03.07.2013 - 03.07.2013
Our second room is directly above the water, whose sulfurous odor seeps in between the cracks in the floorboards. I gaze at the green murk, unable to decide if our location is enchanting or disturbing. Well, it is what it is.
Last day in Coron, and what a full day it was. We spent so long snorkeling that I sunburned my ass for the second time in three days. Didn't much care, though--too busy hopping from snorkeling site to lake to beach to lagoon. We rented our own boat this time and were, as usual, awkward customers, shy of asking for anything and then incomprehensible when we did. Still, we managed through nervous laughter and overeager smiles and not a small amount of trepidation. All that gone, though, when we were in the water, kicking about, mesmerized by uncurled, snake-shaped sea horses or underwater limestone formations in the shape of fanciful castles. It was freeing and luxurious to have the time to explore to our curiosity's satisfaction, without worrying that others were waiting or that we would be left behind. It was thus we swam nearly the entire circumference of Kayangan Lake and discovered our castles, which we had completely to ourselves as the other tourists kept to a swimming pool-sized area near the entrance.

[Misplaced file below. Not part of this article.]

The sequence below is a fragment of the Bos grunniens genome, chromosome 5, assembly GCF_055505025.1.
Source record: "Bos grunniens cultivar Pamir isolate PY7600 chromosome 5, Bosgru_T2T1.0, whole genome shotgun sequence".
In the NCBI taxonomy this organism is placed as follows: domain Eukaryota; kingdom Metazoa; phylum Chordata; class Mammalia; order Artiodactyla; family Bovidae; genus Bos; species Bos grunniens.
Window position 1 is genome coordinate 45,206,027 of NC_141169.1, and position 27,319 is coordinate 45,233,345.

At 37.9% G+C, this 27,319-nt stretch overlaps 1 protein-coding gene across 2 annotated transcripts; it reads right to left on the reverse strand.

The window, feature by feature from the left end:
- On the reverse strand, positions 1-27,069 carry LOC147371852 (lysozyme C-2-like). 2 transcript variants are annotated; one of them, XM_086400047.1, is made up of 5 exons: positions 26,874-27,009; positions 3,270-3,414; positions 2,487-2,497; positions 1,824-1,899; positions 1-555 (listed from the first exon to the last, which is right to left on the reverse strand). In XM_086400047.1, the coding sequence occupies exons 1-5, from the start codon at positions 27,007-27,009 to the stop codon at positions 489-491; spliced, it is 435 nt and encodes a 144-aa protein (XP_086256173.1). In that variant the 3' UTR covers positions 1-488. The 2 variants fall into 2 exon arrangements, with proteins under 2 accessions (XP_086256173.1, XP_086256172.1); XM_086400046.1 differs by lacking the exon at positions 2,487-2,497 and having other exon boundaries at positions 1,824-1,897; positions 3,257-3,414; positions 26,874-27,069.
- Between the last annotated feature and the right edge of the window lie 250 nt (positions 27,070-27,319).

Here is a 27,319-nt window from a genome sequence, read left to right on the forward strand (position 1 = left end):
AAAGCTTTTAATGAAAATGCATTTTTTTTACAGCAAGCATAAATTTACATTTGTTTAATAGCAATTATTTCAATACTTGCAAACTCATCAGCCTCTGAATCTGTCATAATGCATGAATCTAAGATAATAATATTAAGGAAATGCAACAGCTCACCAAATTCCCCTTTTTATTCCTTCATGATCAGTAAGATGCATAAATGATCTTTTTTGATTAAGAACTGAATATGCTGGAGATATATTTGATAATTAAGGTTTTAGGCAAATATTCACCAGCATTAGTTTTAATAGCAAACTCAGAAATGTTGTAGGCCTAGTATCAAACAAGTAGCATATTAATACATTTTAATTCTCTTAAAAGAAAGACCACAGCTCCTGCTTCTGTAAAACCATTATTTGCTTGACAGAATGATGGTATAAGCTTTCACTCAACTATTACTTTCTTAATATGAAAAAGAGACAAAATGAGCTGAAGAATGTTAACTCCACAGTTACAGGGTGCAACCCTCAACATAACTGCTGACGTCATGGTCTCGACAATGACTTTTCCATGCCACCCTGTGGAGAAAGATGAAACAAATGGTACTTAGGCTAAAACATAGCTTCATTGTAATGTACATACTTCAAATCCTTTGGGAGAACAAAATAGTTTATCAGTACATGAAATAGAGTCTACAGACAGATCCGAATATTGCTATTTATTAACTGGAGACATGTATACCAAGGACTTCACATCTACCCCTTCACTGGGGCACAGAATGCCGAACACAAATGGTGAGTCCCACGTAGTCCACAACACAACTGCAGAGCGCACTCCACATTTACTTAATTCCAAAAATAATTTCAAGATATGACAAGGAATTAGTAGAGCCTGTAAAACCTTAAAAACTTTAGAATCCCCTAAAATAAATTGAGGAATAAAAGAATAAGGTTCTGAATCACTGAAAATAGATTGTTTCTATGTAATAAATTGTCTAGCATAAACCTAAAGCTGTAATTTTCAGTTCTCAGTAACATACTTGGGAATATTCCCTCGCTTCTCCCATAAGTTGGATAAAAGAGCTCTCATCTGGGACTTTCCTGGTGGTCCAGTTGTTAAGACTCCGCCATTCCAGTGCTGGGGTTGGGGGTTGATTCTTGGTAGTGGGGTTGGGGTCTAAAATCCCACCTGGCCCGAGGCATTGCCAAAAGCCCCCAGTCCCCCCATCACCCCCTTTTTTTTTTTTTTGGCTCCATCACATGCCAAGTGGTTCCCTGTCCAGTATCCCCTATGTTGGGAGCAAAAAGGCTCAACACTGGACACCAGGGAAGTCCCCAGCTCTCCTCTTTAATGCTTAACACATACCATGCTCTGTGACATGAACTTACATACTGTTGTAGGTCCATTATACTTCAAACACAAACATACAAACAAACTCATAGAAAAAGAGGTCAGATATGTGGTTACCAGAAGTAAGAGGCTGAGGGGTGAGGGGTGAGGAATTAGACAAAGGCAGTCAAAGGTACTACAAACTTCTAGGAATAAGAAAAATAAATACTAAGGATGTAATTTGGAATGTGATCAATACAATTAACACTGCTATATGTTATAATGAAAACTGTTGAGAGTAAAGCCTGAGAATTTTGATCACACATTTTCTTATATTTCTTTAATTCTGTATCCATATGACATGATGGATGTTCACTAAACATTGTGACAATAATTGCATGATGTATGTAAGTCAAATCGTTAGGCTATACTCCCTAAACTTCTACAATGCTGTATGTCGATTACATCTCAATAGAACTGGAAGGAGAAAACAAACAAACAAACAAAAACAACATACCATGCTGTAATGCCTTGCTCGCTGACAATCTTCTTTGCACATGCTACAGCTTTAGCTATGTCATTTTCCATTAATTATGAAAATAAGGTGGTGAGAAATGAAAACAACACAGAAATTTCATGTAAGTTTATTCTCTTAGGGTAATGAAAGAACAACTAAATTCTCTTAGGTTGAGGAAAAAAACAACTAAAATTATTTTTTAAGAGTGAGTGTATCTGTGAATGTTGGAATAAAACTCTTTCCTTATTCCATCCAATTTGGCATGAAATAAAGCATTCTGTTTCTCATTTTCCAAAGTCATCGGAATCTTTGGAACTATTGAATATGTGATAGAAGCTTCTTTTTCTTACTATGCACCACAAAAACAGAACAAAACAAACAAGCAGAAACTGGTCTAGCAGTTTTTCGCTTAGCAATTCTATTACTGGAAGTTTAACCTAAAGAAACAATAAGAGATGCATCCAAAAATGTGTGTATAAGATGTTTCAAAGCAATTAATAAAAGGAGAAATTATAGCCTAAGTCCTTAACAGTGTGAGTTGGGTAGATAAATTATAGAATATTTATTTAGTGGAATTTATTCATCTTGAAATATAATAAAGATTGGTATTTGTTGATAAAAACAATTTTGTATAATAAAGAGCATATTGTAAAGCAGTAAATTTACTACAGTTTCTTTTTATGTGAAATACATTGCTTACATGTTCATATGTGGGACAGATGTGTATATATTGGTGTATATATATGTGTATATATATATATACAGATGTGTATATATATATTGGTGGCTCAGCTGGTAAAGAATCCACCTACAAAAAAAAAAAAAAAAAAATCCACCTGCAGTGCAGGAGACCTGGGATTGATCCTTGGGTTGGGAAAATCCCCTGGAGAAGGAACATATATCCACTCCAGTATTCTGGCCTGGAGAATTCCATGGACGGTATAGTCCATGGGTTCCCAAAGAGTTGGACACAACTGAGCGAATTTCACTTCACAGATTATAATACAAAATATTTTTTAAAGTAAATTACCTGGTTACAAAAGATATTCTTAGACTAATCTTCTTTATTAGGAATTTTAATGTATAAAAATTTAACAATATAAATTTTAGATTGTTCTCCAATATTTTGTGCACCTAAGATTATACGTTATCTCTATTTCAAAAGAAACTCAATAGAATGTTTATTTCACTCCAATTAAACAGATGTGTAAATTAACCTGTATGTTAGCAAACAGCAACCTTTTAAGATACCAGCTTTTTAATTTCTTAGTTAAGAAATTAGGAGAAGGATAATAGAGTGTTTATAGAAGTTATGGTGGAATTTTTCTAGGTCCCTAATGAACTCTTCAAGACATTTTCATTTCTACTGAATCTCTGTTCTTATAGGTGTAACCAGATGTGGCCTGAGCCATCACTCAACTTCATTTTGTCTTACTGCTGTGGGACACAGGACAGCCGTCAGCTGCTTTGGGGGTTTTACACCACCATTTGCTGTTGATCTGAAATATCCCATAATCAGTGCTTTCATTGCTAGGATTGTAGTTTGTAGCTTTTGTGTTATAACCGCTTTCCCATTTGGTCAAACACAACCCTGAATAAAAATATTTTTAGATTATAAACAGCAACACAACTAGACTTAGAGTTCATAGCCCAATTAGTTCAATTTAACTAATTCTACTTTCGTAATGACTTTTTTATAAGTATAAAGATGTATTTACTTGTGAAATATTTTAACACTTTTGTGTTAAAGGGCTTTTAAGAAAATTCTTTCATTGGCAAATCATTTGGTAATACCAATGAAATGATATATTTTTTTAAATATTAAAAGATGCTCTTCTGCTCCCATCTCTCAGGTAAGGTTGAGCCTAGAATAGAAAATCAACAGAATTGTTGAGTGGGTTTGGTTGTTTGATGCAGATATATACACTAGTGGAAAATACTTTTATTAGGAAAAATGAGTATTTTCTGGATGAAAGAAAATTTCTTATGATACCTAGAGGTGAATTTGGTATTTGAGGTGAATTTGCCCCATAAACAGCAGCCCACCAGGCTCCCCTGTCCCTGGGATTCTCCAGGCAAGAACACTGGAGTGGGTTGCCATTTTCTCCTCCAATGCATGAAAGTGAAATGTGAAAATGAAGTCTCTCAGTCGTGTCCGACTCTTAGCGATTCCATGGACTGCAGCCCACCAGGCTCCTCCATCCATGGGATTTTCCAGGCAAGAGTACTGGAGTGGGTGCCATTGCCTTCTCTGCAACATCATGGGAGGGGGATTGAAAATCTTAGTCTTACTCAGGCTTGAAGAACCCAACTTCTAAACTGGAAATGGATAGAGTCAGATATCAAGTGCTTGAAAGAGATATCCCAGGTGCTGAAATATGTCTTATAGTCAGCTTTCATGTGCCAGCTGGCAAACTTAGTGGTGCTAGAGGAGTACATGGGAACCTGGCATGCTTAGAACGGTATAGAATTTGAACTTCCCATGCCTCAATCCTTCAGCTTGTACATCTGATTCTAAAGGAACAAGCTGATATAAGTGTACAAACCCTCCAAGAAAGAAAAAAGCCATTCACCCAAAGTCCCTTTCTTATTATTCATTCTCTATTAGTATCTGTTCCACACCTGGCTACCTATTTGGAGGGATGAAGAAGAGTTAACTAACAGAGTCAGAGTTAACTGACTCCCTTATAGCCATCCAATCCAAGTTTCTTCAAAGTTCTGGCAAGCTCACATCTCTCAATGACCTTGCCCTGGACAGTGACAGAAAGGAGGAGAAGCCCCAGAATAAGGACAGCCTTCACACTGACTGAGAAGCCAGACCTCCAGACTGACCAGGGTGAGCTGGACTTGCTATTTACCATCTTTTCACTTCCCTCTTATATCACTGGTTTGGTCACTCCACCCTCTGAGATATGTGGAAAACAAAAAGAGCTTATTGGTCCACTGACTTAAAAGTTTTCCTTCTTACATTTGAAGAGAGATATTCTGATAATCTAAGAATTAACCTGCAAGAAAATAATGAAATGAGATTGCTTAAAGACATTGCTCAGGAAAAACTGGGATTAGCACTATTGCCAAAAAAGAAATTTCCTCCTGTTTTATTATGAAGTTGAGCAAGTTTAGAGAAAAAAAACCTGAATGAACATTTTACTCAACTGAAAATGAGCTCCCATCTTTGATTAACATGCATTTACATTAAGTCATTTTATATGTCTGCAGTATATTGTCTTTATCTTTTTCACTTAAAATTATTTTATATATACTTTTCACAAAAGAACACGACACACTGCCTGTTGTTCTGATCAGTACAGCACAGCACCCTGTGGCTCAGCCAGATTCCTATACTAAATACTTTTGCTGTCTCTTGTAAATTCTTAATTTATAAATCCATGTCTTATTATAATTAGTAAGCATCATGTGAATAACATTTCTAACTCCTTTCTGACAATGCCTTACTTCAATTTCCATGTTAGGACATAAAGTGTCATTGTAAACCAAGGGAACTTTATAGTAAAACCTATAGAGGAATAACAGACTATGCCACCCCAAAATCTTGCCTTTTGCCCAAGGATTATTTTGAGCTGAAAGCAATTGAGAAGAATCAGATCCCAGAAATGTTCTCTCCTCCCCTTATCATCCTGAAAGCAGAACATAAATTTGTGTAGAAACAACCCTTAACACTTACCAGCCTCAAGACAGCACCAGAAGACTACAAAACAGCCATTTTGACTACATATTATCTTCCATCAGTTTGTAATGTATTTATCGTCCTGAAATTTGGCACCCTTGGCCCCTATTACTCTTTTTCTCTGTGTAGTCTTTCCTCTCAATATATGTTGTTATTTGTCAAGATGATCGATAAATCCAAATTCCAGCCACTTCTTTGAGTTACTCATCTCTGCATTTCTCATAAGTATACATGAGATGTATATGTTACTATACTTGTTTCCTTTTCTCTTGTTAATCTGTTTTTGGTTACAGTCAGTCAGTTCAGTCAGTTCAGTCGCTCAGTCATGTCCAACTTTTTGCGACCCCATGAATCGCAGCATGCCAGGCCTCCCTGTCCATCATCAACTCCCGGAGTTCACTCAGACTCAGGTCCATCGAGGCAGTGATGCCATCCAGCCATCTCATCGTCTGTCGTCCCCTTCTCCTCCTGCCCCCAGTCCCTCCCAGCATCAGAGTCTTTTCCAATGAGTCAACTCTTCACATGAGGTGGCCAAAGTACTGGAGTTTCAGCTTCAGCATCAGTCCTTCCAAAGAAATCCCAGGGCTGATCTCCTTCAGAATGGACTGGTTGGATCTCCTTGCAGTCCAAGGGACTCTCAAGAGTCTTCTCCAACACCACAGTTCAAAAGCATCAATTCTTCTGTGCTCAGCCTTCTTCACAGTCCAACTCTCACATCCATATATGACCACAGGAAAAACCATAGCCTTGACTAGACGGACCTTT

In traveling, though, it's difficult to avoid the assumption that your experience was the best, that everyone else missed out. The other side of that coin is the feeling that you're doing it all wrong, and everyone else is embarked on amazing, story-worthy adventures. Diving the other day, a young Swede asked us, after regaling us with his own tale, for the craziest thing we'd done. We gave an embarrassed laugh, and I had to say, We're not that crazy I guess... He gracefully changed the subject.
I feel completely beyond the age of crazy. If something crazy were to happen to us, Chris would likely agonize over it for days and make several plans for preventing crazy from ever appearing in our lives again. Crazy is what can happen if you let go, and we never let go. Why? I suspect it's well-worn history. Maybe so, maybe it's justified. Still, I wuld like to see us say yes more often.